where x_{solidus }(x_{liquidus}) is the composition in the solid (liquid) phase at a given T, respectively. is the sizedependent melting temperature of the element i. is the sizedependent melting enthalpy of the element i.
The phase diagram of the PtPd alloy is plotted in Figure 3. We note that the lens shape of the phase diagram is conserved at the nanoscale; however, the lens width increases for the shapes characterized by a small melting enthalpy and melting temperature, i.e., exhibiting a strong shape effect. Moreover, the melting temperature increases with the concentration of Pt in agreement with Ref. [25].
Figure 3. Phase diagram of the PtPd system for different shapes. Different shapes at a size equal to 4 nm and at the bulk scale. The solid lines indicate the liquidus curves whereas the dashed lines indicate the solidus ones.
In order to predict nanomaterials properties more accurately, we are considering a possible surface segregation which is known as the surface enrichment of one component of a binary alloy. At the nanoscale, surface segregation leads to a new atomic species repartition between the core and the surface. According to Williams and Nason [26], the surface composition of the liquid and solid phase are given by:
where z_{1 }is the first nearest neighbor atoms; z_{1ν }is the number of first nearest atoms above the same plane (vertical direction). In the case of facecentered cubic (fcc) crystal structure of Pt and Pd materials, we have z_{1 }= 12, z_{1ν }= 4 for (100) faces and three for (111) faces. ΔH_{vap }is the difference between the bulk vaporization enthalpies of the two pure elements, . ΔH_{sub }is the difference between the bulk sublimation enthalpies of the two pure elements, . Element A is chosen to be the one with the highest sublimation and vaporization enthalpies. If the two components are identical, ΔH_{sub }= 0 and ΔH_{vap }= 0, there is no segregation and we retrieve Equation 3. x_{solidus }and x_{liquidus }are obtained from solving Equation 3. Assuming an ideal solution, only the first surface layer will be different from the core composition.
Considering the surface segregation in the PtPd system, we can see in Figure 4 that the lens shape of the surface liquidus/solidus curves is deformed compared to the core. At a given temperature, the liquidus and solidus curves of the surface are enriched in Pd compared to the core; meaning that the surface is depleted of Pt (the higher bond energy element) which is in agreement with experimental observations[2729] and other theoretical calculations[2931]. This is due to the fact that Pd has a lower solid surface energy, a lower cohesive energy compared to Pt and also because diffusion is enhanced at the nanoscale [32].
Figure 4. Phase diagram of the PtPd system considering the surface segregation effect. Surface segregation effect at a size equal to 4 nm for a spherical nanoparticle.
Sizedependent catalytic activation energy of PtPd
The catalytic activation energy is the energy quantity that must be overcome in order for a chemical reaction to occur in presence of a catalyst. The low the catalytic activation energy is, the most active the catalyst is. It is thus an important kinetic parameter linked to the chemical activity. Indeed, the catalytic activation energy is a linear function of the work function [3335]. For pure materials, the catalytic activity depends on the fraction of surface atoms on corners and edges while for binary compounds it depends also on the surface segregation. Recently, it has been showed by Lu and Meng in Ref. [36] that the sizedependent catalytic activation energy, E_{ca }could be obtained from the following relation:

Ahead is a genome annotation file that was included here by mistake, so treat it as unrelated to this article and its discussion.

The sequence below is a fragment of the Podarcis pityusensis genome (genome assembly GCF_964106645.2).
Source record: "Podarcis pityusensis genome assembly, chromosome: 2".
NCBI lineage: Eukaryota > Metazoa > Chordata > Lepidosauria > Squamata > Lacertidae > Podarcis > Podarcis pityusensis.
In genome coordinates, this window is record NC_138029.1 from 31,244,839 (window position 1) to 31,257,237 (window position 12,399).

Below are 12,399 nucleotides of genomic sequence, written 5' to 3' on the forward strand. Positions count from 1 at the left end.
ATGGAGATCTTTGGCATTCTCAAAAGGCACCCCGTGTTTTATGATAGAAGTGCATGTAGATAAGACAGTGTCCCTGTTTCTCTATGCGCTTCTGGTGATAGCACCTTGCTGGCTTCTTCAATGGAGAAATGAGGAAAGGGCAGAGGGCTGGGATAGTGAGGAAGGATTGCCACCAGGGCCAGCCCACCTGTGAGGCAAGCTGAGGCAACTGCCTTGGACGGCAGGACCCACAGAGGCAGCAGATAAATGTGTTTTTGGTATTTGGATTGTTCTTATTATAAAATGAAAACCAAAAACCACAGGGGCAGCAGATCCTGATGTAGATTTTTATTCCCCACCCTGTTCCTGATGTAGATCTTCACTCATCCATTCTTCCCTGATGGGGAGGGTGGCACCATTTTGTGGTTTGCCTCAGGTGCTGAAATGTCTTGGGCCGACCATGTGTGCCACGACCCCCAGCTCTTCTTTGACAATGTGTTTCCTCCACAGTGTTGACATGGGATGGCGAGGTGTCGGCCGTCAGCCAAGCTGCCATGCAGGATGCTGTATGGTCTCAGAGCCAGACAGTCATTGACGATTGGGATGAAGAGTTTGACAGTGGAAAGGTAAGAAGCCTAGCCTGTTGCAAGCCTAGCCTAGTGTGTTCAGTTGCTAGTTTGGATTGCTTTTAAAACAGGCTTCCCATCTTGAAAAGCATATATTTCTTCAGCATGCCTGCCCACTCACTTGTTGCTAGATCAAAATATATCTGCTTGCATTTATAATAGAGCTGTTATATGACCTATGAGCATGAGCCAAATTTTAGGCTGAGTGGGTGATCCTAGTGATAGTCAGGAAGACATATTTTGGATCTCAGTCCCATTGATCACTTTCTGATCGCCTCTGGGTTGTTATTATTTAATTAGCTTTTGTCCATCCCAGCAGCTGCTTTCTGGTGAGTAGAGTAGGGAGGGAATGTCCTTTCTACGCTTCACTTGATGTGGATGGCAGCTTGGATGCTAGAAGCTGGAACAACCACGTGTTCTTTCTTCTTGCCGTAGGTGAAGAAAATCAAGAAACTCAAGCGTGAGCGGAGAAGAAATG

Therefore, it means that the sizedependent catalytic activation energy decreases with size.
To compare with experimental results, the ratio of the catalytic activation energies between tetrahedral (D = 4.8 nm) and spherical (D = 4.9 nm) pure platinum nanoparticles has been determined around 0.66 in excellent agreement with the experimental value of 0.62 ± 0.06 announced by Narayanan and ElSayed [3739]. Moreover, the ratio of the catalytic activation energies between cubic (D = 7.1 nm) and spherical (D = 4.9 nm) pure platinum nanoparticles is around 1.01 in relative good agreement with the experimental value of 1.17 ± 0.12 [3739].
From the sizedependent PtPd phase diagram, the melting temperature of the alloy can be deduced. Equation 6 describes the melting temperature of the bulk PtPd while Equations 7 and 8 describe the nanoscaled melting temperature of a nonsegregated and segregated spherical nanoparticle (with a diameter equal to 4 nm), respectively.
where x represents the alloy composition. For a spherical PtPd nanoparticle with a diameter equal to 4 nm, by combining Equations 58, E_{ca }seems to evolve quadratically with the composition when the segregation is not considered; which is not the case when the segregation is considered (Figure 5). For the segregated PtPd nanoparticle, a maximum in the catalytic activation energy is reached around 16% of Pt composition.
Figure 5. Composition dependency of the catalytic activation energy for a spherical nanoparticle of PtPd. Nanoparticle of PtPd with a size equal to 4 nm.
Conclusions
In conclusion, it has been shown that thermodynamics can still provide useful insights in nanoscience and more specifically in catalysis. The future development of catalysts and fuel cells is dependent upon our ability to control the size, shape, and surface chemistry of individual nanoparticles. Future theoretical work will have to consider the environment in which the particles are synthesized as well as the preparation method because these parameters can have a great influence on the shape stability and on the catalytic properties.
Competing interests
The authors declare that they have no competing interests.
Authors' contributions
GG carried out the calculations on the size and shape effects on the melting temperature, phase diagrams and catalytic activation energy; drafted the manuscript. GA carried out the calculations on the phase diagrams (shape effect) in collaboration with GG. DH carried out the calculations on the phase diagrams (segregation effect) in collaboration with GG. All authors read and approved the final manuscript.
Acknowledgements
G. Guisbiers would like to thank the Belgian Federal Science Policy Office (BELSPO) through the "Mandats de retour" action for their financial support.